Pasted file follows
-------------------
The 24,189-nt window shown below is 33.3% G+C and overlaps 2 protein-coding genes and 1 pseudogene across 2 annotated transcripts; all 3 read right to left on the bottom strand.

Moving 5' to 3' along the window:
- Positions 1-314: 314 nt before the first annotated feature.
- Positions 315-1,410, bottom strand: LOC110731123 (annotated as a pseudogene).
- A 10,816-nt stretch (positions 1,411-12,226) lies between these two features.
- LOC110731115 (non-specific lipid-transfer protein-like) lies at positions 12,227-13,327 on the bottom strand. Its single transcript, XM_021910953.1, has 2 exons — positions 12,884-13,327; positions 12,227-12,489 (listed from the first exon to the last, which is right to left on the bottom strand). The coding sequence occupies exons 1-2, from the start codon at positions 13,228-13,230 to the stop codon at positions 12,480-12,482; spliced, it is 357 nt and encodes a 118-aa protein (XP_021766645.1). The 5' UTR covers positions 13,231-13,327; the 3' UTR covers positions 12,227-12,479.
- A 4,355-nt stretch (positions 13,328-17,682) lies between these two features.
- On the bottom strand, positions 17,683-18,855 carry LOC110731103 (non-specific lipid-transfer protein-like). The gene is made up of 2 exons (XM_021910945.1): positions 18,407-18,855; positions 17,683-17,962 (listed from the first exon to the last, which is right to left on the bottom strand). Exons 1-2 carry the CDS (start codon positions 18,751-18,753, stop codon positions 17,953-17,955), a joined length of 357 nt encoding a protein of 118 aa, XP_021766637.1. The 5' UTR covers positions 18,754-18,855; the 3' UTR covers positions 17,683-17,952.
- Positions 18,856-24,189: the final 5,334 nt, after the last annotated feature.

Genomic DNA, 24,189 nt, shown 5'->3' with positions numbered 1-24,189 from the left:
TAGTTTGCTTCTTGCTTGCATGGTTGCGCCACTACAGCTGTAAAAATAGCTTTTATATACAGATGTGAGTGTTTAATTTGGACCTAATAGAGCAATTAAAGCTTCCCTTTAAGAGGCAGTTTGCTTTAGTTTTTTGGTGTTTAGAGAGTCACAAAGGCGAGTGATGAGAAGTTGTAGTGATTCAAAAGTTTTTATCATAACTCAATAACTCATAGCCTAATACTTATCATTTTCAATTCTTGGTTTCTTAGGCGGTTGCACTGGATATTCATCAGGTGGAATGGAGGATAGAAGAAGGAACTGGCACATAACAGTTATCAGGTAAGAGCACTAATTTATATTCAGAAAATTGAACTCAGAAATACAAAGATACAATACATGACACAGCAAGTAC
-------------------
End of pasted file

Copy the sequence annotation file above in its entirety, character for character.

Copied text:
The 24,189-nt window shown below is 33.3% G+C and overlaps 2 protein-coding genes and 1 pseudogene across 2 annotated transcripts; all 3 read right to left on the bottom strand.

Moving 5' to 3' along the window:
- Positions 1-314: 314 nt before the first annotated feature.
- Positions 315-1,410, bottom strand: LOC110731123 (annotated as a pseudogene).
- A 10,816-nt stretch (positions 1,411-12,226) lies between these two features.
- LOC110731115 (non-specific lipid-transfer protein-like) lies at positions 12,227-13,327 on the bottom strand. Its single transcript, XM_021910953.1, has 2 exons — positions 12,884-13,327; positions 12,227-12,489 (listed from the first exon to the last, which is right to left on the bottom strand). The coding sequence occupies exons 1-2, from the start codon at positions 13,228-13,230 to the stop codon at positions 12,480-12,482; spliced, it is 357 nt and encodes a 118-aa protein (XP_021766645.1). The 5' UTR covers positions 13,231-13,327; the 3' UTR covers positions 12,227-12,479.
- A 4,355-nt stretch (positions 13,328-17,682) lies between these two features.
- On the bottom strand, positions 17,683-18,855 carry LOC110731103 (non-specific lipid-transfer protein-like). The gene is made up of 2 exons (XM_021910945.1): positions 18,407-18,855; positions 17,683-17,962 (listed from the first exon to the last, which is right to left on the bottom strand). Exons 1-2 carry the CDS (start codon positions 18,751-18,753, stop codon positions 17,953-17,955), a joined length of 357 nt encoding a protein of 118 aa, XP_021766637.1. The 5' UTR covers positions 18,754-18,855; the 3' UTR covers positions 17,683-17,952.
- Positions 18,856-24,189: the final 5,334 nt, after the last annotated feature.

Genomic DNA, 24,189 nt, shown 5'->3' with positions numbered 1-24,189 from the left:
TAGTTTGCTTCTTGCTTGCATGGTTGCGCCACTACAGCTGTAAAAATAGCTTTTATATACAGATGTGAGTGTTTAATTTGGACCTAATAGAGCAATTAAAGCTTCCCTTTAAGAGGCAGTTTGCTTTAGTTTTTTGGTGTTTAGAGAGTCACAAAGGCGAGTGATGAGAAGTTGTAGTGATTCAAAAGTTTTTATCATAACTCAATAACTCATAGCCTAATACTTATCATTTTCAATTCTTGGTTTCTTAGGCGGTTGCACTGGATATTCATCAGGTGGAATGGAGGATAGAAGAAGGAACTGGCACATAACAGTTATCAGGTAAGAGCACTAATTTATATTCAGAAAATTGAACTCAGAAATACAAAGATACAATACATGACACAGCAAGTAC